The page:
FATCA won, but Canada got a small agreement

Canada has agreed to comply with FATCA, but will only provide information on accounts held by U.S. depositors holding more than $50,000.

Jeffrey S. Freeman, J.D., LL.M

fatcaMore than one million U.S. citizens currently reside in Canada, many of which have forgotten that Canada is considered a foreign country and not actually part of the United States in spite of its close proximity. Given Canada’s high tax rates many dual citizens don’t worry about U.S. taxes, but they are still required to file U.S. taxes each year.

Set to take effect July 1, 2014 the Foreign Account Tax Compliance Act (FATCA) will require offshore foreign financial institutions (banks, insurers, and investment funds) to send the IRS information about offshore accounts of Americans. The United States and Canada recently signed and intergovernmental agreement (IGA) to appease the U.S. request for information under FATCA. The Canadian IGA allows for Canadian Banks to report their data to the Canada Revenue Agency, which will then provide the data to the IRS.

An additional provision included in the IGA details preexisting individual accounts that will not be reported on. Preexisting individual accounts with a balance or value that does not exceed $50,000 as of June 30, 2014 are exempt unless the offshore financial institution elects to report on them. This greatly eases the burden on Canadian financial institutions and some U.S. citizens that do not have substantial wealth might breathe a sigh of relief if they have not consistently filed their U.S. taxes.

Lower Value Accounts (greater than $50,000 account balance, $250,000 cash value insurance contract or annuity contract, that do not exceed $1M) will have an electronic records search performed looking for any indications that the funds are owned by a U.S. citizen. The following all serve as indicators and account information would then be turned over to the Canada Revenue Agency:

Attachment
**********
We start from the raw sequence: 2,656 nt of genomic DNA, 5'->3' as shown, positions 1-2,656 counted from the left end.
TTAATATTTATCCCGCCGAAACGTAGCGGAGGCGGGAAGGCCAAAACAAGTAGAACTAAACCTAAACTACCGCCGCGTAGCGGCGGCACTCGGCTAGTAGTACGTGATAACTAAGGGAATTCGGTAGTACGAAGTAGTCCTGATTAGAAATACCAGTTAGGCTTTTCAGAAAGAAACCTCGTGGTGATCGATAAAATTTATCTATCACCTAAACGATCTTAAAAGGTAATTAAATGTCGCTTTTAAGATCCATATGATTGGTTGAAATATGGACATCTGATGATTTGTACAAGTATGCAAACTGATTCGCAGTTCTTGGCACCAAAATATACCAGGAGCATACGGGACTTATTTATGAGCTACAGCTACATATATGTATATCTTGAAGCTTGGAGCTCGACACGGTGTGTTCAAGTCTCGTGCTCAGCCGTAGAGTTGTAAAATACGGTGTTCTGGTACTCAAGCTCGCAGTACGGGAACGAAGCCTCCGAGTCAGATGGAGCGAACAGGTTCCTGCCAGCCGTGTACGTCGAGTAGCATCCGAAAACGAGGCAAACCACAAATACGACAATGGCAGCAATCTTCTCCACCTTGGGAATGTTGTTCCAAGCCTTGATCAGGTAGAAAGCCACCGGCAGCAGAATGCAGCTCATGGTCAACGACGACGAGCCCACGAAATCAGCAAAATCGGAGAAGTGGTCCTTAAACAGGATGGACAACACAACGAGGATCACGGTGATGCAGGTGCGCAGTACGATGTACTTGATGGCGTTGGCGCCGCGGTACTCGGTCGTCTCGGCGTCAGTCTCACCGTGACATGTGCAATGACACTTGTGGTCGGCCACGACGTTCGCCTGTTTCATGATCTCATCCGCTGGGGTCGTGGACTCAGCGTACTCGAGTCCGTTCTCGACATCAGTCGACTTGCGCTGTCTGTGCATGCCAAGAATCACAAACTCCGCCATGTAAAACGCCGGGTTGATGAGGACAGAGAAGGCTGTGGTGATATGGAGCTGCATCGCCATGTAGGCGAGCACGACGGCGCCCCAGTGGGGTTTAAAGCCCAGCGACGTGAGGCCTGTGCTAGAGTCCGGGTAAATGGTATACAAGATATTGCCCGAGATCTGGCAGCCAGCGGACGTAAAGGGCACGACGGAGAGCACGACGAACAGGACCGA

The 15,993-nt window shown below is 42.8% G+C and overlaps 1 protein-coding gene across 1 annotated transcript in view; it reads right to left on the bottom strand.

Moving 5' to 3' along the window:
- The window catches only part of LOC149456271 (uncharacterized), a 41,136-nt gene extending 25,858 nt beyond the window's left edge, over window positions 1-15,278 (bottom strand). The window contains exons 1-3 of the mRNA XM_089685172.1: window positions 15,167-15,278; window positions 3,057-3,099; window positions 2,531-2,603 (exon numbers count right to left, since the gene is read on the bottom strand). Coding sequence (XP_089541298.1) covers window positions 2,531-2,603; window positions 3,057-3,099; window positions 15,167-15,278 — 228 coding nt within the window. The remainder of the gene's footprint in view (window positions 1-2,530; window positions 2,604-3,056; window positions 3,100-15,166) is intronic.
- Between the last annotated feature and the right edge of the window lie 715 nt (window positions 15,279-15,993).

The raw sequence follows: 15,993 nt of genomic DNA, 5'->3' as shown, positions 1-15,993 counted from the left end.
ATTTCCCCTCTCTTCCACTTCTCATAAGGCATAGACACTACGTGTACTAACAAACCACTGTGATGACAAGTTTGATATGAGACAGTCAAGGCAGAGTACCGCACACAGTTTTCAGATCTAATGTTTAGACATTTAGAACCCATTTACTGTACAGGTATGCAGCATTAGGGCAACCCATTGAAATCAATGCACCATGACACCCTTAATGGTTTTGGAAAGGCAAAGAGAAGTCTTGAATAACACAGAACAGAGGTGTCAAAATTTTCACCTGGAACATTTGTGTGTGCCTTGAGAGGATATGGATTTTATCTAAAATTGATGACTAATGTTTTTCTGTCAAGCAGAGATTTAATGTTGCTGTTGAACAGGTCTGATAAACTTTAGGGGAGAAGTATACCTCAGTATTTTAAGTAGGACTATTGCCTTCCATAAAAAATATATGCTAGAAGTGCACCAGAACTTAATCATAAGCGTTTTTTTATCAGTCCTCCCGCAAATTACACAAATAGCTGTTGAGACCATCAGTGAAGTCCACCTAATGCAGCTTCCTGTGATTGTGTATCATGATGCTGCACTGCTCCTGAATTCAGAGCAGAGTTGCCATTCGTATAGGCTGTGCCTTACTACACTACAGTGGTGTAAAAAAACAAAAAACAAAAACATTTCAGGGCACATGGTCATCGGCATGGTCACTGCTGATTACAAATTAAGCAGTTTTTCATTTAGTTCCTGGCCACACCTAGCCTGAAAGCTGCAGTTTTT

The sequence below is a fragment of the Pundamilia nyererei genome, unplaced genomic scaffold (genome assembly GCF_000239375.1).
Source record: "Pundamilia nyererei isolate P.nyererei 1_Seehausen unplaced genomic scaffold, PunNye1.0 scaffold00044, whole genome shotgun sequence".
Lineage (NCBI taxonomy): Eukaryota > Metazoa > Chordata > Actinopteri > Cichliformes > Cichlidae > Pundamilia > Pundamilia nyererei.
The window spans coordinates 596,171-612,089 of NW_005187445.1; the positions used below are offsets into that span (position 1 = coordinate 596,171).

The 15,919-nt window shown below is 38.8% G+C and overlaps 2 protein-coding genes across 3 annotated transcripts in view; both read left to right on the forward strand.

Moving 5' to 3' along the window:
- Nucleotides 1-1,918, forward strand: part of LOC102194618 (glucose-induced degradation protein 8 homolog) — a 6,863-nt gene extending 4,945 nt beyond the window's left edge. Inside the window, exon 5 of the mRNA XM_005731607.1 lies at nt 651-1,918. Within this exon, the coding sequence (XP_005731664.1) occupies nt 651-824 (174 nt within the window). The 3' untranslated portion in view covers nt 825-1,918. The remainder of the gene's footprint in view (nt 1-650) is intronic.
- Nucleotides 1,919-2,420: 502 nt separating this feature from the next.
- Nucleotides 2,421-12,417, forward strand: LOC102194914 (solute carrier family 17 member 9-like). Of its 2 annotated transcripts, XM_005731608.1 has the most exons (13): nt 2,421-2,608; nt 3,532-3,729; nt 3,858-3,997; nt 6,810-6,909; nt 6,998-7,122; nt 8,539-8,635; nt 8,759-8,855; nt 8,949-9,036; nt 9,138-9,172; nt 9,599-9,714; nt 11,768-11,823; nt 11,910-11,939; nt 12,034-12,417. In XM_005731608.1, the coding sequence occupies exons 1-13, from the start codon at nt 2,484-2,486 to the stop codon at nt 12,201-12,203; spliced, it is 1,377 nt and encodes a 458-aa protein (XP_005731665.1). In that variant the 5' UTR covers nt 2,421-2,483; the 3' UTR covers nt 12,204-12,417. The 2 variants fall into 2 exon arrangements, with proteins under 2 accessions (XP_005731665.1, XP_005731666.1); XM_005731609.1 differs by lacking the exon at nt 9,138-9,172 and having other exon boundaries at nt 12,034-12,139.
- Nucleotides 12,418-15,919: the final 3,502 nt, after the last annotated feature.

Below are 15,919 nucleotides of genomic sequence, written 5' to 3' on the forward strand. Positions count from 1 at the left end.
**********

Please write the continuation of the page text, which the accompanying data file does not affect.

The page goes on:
• identification of the account holder as a U.S. citizen or resident
  • clear identification of U.S. place of birth
  • Current U.S. mailing or residence address (includes U.S. post office box)
  • Current U.S. telephone number
  • Standing instructions to transfer funds to a U.S. account
  • Currently effective power of attorney or signatory authority granted to a person with a U.S. address
  • If the only address on file is a U.S. “in-care-of” or “hold mail” address

FATCA is complex as shown by the forty-seven page IGA determining how Canada and the U.S. will follow the act. Those individuals still questioning the impact FATCA will have on their delinquent taxes should seek expert legal counsel as soon as possible. FATCA is coming, even Canada is on board.

About Freeman Tax Law

Freeman Tax Law is a boutique tax law firm with national exposure equipped to handle all domestic and international tax law matters. At Freeman Tax Law, the attorneys and professional staff have vast experience with foreign tax compliance, international tax planning, and resolving tax controversies involving offshore banking matters. Freeman Tax Law helps taxpayers and foreign entities become in compliance with laws such as Foreign Account Tax Compliance Act (FATCA) and Offshore Voluntary Disclosure Program (OVDP). In addition to handling complex tax controversies, the Freeman Tax Law team has extensive expertise in assisting clients with wealth management and estate planning.

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